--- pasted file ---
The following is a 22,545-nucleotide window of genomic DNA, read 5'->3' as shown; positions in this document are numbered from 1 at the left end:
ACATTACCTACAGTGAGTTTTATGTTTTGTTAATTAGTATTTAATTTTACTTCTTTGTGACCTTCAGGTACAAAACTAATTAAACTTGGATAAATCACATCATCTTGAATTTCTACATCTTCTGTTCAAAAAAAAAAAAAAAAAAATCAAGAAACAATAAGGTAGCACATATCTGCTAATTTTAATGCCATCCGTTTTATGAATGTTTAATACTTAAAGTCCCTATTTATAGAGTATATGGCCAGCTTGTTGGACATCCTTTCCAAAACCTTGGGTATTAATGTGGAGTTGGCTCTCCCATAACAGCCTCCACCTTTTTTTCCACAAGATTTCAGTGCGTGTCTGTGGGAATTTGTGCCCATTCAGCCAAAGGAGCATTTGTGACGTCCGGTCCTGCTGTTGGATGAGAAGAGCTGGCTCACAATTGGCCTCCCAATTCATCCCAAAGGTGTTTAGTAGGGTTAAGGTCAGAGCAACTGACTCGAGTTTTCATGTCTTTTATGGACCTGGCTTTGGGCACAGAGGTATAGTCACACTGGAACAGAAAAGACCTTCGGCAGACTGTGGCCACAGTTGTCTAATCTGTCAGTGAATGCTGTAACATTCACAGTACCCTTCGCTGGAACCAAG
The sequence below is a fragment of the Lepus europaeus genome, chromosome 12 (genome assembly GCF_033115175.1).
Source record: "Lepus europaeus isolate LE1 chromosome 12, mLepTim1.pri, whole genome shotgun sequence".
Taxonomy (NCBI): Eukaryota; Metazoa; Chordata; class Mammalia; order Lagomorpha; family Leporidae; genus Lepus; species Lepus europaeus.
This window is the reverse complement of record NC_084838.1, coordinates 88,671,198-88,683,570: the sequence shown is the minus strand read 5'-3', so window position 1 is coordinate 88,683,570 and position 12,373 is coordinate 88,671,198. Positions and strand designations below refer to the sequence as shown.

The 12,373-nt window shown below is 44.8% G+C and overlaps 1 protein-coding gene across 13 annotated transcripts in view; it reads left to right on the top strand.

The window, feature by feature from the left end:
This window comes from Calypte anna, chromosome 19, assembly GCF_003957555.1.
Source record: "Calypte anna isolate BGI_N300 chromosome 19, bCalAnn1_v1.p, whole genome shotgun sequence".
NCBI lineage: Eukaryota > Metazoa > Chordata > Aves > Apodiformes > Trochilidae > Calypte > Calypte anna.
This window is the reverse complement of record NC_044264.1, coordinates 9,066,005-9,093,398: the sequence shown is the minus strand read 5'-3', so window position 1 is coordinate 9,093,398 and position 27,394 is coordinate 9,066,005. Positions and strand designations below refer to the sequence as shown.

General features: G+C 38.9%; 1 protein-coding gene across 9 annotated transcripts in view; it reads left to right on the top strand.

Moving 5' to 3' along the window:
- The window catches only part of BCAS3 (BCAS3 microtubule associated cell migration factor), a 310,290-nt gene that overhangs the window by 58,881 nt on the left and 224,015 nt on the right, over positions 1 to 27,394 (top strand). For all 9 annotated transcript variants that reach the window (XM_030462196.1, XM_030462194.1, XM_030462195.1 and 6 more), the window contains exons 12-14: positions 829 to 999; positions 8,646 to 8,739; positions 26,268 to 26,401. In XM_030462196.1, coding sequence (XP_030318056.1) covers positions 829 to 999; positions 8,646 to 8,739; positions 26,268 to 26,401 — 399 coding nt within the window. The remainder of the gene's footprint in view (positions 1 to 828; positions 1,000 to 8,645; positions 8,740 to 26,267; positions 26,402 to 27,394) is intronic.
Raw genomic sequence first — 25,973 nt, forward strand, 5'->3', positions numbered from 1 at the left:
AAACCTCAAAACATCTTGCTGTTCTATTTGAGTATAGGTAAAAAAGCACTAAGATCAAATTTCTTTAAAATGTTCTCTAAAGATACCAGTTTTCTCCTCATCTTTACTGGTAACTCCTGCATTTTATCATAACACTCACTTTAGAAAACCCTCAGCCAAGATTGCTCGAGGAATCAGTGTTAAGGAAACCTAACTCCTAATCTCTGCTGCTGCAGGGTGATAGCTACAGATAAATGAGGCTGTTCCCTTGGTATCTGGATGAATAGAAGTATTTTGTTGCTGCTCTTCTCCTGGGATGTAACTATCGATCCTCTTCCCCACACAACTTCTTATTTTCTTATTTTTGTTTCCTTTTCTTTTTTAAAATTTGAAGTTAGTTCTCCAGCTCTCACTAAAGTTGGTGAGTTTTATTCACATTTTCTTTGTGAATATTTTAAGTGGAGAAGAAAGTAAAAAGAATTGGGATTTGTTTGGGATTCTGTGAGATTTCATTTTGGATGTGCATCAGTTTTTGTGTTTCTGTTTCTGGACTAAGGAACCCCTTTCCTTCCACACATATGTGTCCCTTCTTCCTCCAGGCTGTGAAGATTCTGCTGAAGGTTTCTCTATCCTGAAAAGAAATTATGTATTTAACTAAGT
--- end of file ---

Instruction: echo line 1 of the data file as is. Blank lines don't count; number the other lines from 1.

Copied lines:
The following is a 22,545-nucleotide window of genomic DNA, read 5'->3' as shown; positions in this document are numbered from 1 at the left end: